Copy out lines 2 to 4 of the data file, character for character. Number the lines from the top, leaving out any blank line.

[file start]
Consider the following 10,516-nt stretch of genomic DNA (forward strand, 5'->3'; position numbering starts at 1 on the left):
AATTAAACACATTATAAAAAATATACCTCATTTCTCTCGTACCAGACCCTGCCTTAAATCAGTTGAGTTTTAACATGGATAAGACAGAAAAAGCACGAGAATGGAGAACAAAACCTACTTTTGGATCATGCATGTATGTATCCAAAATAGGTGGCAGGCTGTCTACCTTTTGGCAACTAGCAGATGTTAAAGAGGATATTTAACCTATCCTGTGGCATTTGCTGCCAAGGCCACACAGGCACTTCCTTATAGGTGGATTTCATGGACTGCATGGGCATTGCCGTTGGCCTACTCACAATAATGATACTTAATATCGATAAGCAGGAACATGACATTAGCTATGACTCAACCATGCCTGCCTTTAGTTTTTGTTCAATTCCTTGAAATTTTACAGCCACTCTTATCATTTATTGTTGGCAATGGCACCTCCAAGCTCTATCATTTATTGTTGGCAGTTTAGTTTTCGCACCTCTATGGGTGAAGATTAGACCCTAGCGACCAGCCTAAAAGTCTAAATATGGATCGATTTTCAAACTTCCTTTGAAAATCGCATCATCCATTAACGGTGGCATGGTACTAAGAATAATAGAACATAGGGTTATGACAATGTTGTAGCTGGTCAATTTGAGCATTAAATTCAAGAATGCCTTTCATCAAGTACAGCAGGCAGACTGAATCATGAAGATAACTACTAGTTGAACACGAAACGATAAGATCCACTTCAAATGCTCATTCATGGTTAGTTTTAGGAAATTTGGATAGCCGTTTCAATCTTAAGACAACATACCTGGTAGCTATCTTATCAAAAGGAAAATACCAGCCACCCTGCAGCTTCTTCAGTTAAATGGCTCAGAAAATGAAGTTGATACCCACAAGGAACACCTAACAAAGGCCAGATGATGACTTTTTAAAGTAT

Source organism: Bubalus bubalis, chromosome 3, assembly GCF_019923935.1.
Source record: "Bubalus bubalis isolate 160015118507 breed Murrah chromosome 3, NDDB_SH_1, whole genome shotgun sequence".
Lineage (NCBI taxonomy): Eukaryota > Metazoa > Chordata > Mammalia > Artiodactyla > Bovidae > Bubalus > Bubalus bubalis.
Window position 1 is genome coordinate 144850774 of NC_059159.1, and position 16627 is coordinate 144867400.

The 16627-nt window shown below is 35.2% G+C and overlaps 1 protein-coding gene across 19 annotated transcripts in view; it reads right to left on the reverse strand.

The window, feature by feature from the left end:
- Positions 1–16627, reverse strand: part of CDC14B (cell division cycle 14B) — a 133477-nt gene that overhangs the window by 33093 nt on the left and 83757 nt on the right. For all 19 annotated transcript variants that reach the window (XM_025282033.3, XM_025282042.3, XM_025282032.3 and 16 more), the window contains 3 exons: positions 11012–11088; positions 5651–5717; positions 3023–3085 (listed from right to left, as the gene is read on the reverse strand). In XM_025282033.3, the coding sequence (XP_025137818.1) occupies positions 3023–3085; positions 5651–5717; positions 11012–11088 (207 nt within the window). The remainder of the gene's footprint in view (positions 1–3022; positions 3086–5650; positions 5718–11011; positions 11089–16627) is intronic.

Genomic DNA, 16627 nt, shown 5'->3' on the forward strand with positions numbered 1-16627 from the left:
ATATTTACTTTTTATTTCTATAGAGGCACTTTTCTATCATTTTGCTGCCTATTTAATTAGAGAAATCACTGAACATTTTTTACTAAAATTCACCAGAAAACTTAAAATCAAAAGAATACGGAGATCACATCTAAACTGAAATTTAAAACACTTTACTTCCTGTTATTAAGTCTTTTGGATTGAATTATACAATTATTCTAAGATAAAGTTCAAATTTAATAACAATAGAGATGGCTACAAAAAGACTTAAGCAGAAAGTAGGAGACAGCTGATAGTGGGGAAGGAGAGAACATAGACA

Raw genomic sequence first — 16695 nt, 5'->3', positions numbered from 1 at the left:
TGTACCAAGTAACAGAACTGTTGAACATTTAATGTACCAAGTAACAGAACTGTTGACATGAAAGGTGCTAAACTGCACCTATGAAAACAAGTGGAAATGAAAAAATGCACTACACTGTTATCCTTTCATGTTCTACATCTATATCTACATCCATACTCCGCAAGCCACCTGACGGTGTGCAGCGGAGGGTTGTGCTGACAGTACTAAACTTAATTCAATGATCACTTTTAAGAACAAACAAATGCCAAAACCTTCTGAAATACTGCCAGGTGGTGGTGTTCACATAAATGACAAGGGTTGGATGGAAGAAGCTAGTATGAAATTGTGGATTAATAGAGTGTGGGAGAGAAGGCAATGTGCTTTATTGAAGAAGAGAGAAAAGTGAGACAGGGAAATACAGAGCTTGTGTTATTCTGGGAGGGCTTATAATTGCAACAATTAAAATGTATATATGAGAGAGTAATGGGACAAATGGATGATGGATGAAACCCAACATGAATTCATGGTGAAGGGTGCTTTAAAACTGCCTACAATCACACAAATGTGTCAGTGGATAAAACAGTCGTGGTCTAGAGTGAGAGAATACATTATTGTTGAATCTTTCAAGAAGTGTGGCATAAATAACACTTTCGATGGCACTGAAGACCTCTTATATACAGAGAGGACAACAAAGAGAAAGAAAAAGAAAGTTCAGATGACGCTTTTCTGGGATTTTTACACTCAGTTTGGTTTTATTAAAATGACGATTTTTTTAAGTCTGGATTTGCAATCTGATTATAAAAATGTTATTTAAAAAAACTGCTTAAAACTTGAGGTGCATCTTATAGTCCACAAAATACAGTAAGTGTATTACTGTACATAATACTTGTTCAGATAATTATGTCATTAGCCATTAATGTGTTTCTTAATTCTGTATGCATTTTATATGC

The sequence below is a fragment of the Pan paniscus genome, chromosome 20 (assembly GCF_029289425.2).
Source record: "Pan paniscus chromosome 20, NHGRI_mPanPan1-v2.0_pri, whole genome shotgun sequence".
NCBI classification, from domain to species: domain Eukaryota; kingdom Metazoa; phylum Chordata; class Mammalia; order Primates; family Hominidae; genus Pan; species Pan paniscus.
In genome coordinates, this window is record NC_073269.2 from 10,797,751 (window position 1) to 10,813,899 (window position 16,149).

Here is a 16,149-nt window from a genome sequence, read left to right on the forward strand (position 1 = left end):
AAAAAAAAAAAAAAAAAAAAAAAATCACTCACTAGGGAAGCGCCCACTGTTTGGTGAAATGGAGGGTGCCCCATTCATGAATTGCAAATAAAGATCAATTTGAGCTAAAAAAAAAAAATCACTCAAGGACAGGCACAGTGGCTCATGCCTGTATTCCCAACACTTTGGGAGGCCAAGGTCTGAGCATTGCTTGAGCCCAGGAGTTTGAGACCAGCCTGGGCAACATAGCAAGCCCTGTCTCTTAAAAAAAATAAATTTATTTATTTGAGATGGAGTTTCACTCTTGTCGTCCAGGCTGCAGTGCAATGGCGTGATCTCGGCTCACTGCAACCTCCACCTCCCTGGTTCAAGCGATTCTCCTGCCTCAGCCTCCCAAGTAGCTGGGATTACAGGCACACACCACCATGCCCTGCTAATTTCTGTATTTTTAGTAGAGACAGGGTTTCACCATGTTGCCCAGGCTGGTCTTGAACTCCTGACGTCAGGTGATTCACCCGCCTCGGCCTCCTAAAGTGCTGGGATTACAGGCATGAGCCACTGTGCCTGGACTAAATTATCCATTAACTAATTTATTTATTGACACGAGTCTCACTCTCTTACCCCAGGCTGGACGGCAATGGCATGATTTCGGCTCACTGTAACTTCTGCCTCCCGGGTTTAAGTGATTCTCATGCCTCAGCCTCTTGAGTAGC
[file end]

AATTAAACACATTATAAAAAATATACCTCATTTCTCTCGTACCAGACCCTGCCTTAAATCAGTTGAGTTTTAACATGGATAAGACAGAAAAAGCACGAGAATGGAGAACAAAACCTACTTTTGGATCATGCATGTATGTATCCAAAATAGGTGGCAGGCTGTCTACCTTTTGGCAACTAGCAGATGTTAAAGAGGATATTTAACCTATCCTGTGGCATTTGCTGCCAAGGCCACACAGGCACTTCCTTATAGGTGGATTTCATGGACTGCATGGGCATTGCCGTTGGCCTACTCACAATAATGATACTTAATATCGATAAGCAGGAACATGACATTAGCTATGACTCAACCATGCCTGCCTTTAGTTTTTGTTCAATTCCTTGAAATTTTACAGCCACTCTTATCATTTATTGTTGGCAATGGCACCTCCAAGCTCTATCATTTATTGTTGGCAGTTTAGTTTTCGCACCTCTATGGGTGAAGATTAGACCCTAGCGACCAGCCTAAAAGTCTAAATATGGATCGATTTTCAAACTTCCTTTGAAAATCGCATCATCCATTAACGGTGGCATGGTACTAAGAATAATAGAACATAGGGTTATGACAATGTTGTAGCTGGTCAATTTGAGCATTAAATTCAAGAATGCCTTTCATCAAGTACAGCAGGCAGACTGAATCATGAAGATAACTACTAGTTGAACACGAAACGATAAGATCCACTTCAAATGCTCATTCATGGTTAGTTTTAGGAAATTTGGATAGCCGTTTCAATCTTAAGACAACATACCTGGTAGCTATCTTATCAAAAGGAAAATACCAGCCACCCTGCAGCTTCTTCAGTTAAATGGCTCAGAAAATGAAGTTGATACCCACAAGGAACACCTAACAAAGGCCAGATGATGACTTTTTAAAGTAT

Source organism: Bubalus bubalis, chromosome 3, assembly GCF_019923935.1.
Source record: "Bubalus bubalis isolate 160015118507 breed Murrah chromosome 3, NDDB_SH_1, whole genome shotgun sequence".